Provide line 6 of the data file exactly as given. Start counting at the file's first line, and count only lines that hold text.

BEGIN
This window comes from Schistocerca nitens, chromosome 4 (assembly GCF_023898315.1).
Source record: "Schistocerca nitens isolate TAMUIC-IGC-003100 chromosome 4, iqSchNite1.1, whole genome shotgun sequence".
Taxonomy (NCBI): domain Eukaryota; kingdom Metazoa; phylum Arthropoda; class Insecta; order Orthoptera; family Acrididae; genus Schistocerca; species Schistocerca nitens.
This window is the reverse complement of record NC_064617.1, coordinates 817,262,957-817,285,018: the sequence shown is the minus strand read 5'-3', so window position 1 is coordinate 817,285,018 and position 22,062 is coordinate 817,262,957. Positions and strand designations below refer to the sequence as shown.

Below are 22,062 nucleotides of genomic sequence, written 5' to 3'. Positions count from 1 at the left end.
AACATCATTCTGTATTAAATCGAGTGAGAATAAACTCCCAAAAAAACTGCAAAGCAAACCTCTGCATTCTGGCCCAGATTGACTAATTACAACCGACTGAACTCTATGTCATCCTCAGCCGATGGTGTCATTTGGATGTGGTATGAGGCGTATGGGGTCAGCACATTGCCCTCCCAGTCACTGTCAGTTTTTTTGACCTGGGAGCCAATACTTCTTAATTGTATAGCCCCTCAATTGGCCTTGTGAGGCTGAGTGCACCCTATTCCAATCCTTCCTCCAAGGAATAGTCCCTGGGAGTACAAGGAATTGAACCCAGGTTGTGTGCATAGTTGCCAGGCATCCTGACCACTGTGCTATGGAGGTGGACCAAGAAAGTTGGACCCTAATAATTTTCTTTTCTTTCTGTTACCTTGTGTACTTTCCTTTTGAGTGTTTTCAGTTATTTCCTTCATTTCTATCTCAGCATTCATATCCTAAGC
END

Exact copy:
AACATCATTCTGTATTAAATCGAGTGAGAATAAACTCCCAAAAAAACTGCAAAGCAAACCTCTGCATTCTGGCCCAGATTGACTAATTACAACCGACTGAACTCTATGTCATCCTCAGCCGATGGTGTCATTTGGATGTGGTATGAGGCGTATGGGGTCAGCACATTGCCCTCCCAGTCACTGTCAGTTTTTTTGACCTGGGAGCCAATACTTCTTAATTGTATAGCCCCTCAATTGGCCTTGTGAGGCTGAGTGCACCCTATTCCAATCCTTCCTCCAAGGAATAGTCCCTGGGAGTACAAGGAATTGAACCCAGGTTGTGTGCATAGTTGCCAGGCATCCTGACCACTGTGCTATGGAGGTGGACCAAGAAAGTTGGACCCTAATAATTTTCTTTTCTTTCTGTTACCTTGTGTACTTTCCTTTTGAGTGTTTTCAGTTATTTCCTTCATTTCTATCTCAGCATTCATATCCTAAGC